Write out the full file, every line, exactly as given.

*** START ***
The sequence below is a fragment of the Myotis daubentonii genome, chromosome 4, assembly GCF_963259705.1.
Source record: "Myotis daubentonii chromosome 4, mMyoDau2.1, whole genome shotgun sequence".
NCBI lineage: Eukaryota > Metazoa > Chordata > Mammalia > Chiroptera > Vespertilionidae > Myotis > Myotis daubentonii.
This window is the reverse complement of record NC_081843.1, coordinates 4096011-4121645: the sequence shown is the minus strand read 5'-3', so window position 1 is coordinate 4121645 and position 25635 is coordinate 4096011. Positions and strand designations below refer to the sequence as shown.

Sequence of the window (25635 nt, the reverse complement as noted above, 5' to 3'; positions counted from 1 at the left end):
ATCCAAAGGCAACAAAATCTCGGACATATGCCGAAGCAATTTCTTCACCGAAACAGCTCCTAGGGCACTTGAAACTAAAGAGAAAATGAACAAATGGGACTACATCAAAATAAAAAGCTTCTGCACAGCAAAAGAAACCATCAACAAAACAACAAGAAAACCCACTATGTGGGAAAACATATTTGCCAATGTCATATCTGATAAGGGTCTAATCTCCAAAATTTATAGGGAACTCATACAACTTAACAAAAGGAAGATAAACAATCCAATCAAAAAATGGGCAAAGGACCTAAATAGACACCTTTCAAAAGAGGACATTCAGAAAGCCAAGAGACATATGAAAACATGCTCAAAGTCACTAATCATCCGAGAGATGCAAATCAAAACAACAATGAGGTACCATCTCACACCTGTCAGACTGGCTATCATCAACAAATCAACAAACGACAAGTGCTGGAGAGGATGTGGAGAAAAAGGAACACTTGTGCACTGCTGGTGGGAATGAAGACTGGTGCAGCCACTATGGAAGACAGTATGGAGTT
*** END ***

The sequence below is a fragment of the Myotis daubentonii genome, chromosome 4, assembly GCF_963259705.1.
Source record: "Myotis daubentonii chromosome 4, mMyoDau2.1, whole genome shotgun sequence".
NCBI lineage: Eukaryota > Metazoa > Chordata > Mammalia > Chiroptera > Vespertilionidae > Myotis > Myotis daubentonii.
This window is the reverse complement of record NC_081843.1, coordinates 4096011-4121645: the sequence shown is the minus strand read 5'-3', so window position 1 is coordinate 4121645 and position 25635 is coordinate 4096011. Positions and strand designations below refer to the sequence as shown.

Sequence of the window (25635 nt, the reverse complement as noted above, 5' to 3'; positions counted from 1 at the left end):
ATCCAAAGGCAACAAAATCTCGGACATATGCCGAAGCAATTTCTTCACCGAAACAGCTCCTAGGGCACTTGAAACTAAAGAGAAAATGAACAAATGGGACTACATCAAAATAAAAAGCTTCTGCACAGCAAAAGAAACCATCAACAAAACAACAAGAAAACCCACTATGTGGGAAAACATATTTGCCAATGTCATATCTGATAAGGGTCTAATCTCCAAAATTTATAGGGAACTCATACAACTTAACAAAAGGAAGATAAACAATCCAATCAAAAAATGGGCAAAGGACCTAAATAGACACCTTTCAAAAGAGGACATTCAGAAAGCCAAGAGACATATGAAAACATGCTCAAAGTCACTAATCATCCGAGAGATGCAAATCAAAACAACAATGAGGTACCATCTCACACCTGTCAGACTGGCTATCATCAACAAATCAACAAACGACAAGTGCTGGAGAGGATGTGGAGAAAAAGGAACACTTGTGCACTGCTGGTGGGAATGAAGACTGGTGCAGCCACTATGGAAGACAGTATGGAGTT